Mid-Day Music Blast: Alvin Martin – “Small Town Values”

Image result for alvin martin small town values

 

“If I leave then this place remains,
I cant imagine how a tree or house would change
I´m feeling blessed how it all turned out,
I had a great time staying but my parents were right
I know who I wanna be

So yesterday I bought myself a car,
went down a road where I have been before
And suddenly I knew I´ve seen it all,
so I packed my bags and walked out through the door”

 

As someone who is from a small town in South Carolina (think one stoplight, one grocery store, and a McDonald’s), I really appreciate the feeling that Alvin Martin creates with this song. For as long as I could remember, I knew I wanted to get away, and now that I am far away, it is interesting to see how much things change every time I visit home a few times a year. My parents don’t live in my childhood home, the McDonald’s remodeled, and the middle school is being torn down and rebuilt. I think this song does an excellent job of balancing out the individual desire to see something new and change, but a small nostalgia for the way things were, and never can be again. Let’s also talk about how smooth the guitar line starting around the 2:30 mark is. Mmhmm. Go support Alvin and other artists like him, whether you’re from a small town or big city, he’s got something for everyone. #indieartistsarebestartists

 

– Small Town Caleb

Morning Commute: Vincent Randazzo: “When It’s Raining”

 

Good morning merciful B-Side Bounty Hunters (I’ve been watching too much Mandalorian). I have a nice chill beginning to your day to introduce you to today. This is a great track from Vincent Randazzo that feels just like it’s namesake. I don’t know if it’s raining where you are, or if you like when it is, but Randazzo will make you feel like the only thing to do is cozy up with a nice book in your warmest pajamas and refuse to move. This song is full of creative one-liners, puns, romance and heartbreak. I think my favorite section is the end:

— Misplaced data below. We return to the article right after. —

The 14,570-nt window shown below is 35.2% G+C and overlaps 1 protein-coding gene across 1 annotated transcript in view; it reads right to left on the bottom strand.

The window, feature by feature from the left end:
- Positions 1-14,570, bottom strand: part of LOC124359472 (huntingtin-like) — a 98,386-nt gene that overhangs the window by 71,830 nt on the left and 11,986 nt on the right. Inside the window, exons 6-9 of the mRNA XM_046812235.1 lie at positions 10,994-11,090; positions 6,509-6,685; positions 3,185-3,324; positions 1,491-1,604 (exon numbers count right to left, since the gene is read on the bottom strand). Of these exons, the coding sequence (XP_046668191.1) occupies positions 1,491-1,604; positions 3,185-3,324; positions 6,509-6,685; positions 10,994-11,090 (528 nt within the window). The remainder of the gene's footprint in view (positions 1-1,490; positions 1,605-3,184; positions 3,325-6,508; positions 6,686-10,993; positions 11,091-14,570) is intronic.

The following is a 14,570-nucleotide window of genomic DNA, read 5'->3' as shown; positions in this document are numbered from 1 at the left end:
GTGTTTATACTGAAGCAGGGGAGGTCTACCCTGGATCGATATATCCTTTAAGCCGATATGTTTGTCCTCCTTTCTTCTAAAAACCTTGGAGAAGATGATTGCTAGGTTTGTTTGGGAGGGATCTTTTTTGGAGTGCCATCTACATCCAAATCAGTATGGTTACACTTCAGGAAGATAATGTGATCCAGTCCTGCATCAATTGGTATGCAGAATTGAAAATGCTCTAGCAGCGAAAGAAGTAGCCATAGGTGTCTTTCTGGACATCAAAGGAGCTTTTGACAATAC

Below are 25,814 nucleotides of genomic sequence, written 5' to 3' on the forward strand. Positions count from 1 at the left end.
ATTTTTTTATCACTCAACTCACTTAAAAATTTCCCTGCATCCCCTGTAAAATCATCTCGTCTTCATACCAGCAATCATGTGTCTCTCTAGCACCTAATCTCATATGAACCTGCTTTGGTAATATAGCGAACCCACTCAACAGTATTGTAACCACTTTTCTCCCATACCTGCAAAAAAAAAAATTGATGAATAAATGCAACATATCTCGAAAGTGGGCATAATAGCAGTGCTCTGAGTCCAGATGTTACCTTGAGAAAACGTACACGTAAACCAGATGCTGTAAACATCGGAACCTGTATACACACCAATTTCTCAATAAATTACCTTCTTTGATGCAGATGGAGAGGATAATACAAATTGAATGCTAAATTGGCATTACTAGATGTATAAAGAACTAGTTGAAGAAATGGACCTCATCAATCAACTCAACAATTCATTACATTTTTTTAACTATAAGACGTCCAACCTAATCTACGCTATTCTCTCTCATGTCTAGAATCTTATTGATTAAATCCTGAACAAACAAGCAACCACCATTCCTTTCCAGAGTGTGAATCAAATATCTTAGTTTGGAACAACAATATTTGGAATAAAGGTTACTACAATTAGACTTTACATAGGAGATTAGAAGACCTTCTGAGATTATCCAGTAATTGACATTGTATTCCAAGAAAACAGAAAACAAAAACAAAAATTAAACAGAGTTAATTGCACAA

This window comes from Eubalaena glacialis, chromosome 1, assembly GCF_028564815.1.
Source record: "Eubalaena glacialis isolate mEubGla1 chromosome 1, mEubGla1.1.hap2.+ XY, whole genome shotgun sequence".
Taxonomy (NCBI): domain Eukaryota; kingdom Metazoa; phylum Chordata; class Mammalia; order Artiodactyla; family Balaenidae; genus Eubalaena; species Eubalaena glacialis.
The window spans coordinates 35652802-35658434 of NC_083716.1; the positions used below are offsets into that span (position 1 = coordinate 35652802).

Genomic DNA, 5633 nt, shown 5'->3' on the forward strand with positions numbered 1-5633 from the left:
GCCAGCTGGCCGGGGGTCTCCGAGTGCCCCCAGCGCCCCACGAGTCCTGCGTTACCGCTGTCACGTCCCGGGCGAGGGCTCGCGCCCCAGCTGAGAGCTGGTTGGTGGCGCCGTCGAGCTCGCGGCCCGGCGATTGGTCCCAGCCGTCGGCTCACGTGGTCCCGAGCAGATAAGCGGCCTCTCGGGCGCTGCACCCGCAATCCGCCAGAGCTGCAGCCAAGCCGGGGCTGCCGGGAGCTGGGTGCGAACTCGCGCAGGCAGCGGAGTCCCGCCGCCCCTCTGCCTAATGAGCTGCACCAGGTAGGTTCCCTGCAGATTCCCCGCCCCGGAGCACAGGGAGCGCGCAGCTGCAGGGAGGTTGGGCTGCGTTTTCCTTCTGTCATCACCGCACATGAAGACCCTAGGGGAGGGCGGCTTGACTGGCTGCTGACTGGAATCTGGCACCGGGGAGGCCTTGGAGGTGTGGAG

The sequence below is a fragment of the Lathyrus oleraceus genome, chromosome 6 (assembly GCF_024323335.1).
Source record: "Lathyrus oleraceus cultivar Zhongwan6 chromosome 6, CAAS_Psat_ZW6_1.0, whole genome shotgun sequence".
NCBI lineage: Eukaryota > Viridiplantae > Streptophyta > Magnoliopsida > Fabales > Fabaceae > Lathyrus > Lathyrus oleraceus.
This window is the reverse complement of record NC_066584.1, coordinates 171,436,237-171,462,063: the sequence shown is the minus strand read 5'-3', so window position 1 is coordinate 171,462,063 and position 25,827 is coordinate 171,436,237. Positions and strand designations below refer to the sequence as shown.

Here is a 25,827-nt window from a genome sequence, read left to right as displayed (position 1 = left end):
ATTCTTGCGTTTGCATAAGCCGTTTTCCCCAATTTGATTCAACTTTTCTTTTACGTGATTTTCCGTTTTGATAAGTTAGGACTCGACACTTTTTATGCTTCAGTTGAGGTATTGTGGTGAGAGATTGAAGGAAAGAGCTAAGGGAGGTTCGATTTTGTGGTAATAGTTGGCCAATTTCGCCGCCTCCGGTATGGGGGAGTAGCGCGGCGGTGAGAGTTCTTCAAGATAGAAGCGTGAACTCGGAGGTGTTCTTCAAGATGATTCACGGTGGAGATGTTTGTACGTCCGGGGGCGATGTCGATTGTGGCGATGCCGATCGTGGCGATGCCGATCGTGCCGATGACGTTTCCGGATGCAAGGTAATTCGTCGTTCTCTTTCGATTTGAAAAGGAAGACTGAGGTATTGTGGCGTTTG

“Cause you could sweat balls under the apple tree
Y’all could make out- just wake up with me
Sometimes that white light shines on me
But I write more when it’s raining”

I know all of you other creative minds have to agree with Vincent’s take that you “write more when it’s raining.” No matter how much I wish I could write a book full of happy poems, I think the darkness and the rain will always be my best muse. It’s good to be back guys, more music coming very soon, but for now, play this on repeat.

-Caleb

Bio: Indie folk singer-songwriter Vincent Randazzo, 24, charms beholders with his spellbinding lyrics and spirited performances. “Real Plan,” Randazzo’s third and latest full-length album, is not just an extension of his striking musical style, but a milestone in terms of his remarkable growth as a budding artist. In addition to hiring seasoned session musicians, Chris Shlarb, founder of esteemed cult band Psychic Temple, produced “Real Plan,” a momentous change for Randazzo compared to previously self-produced albums. The overarching result is a polished mix of similar artists like The Mountain Goats, Leif Vollebekk (of Montreal) and even the country music supergroup The Highwaymen. – Matthew Hable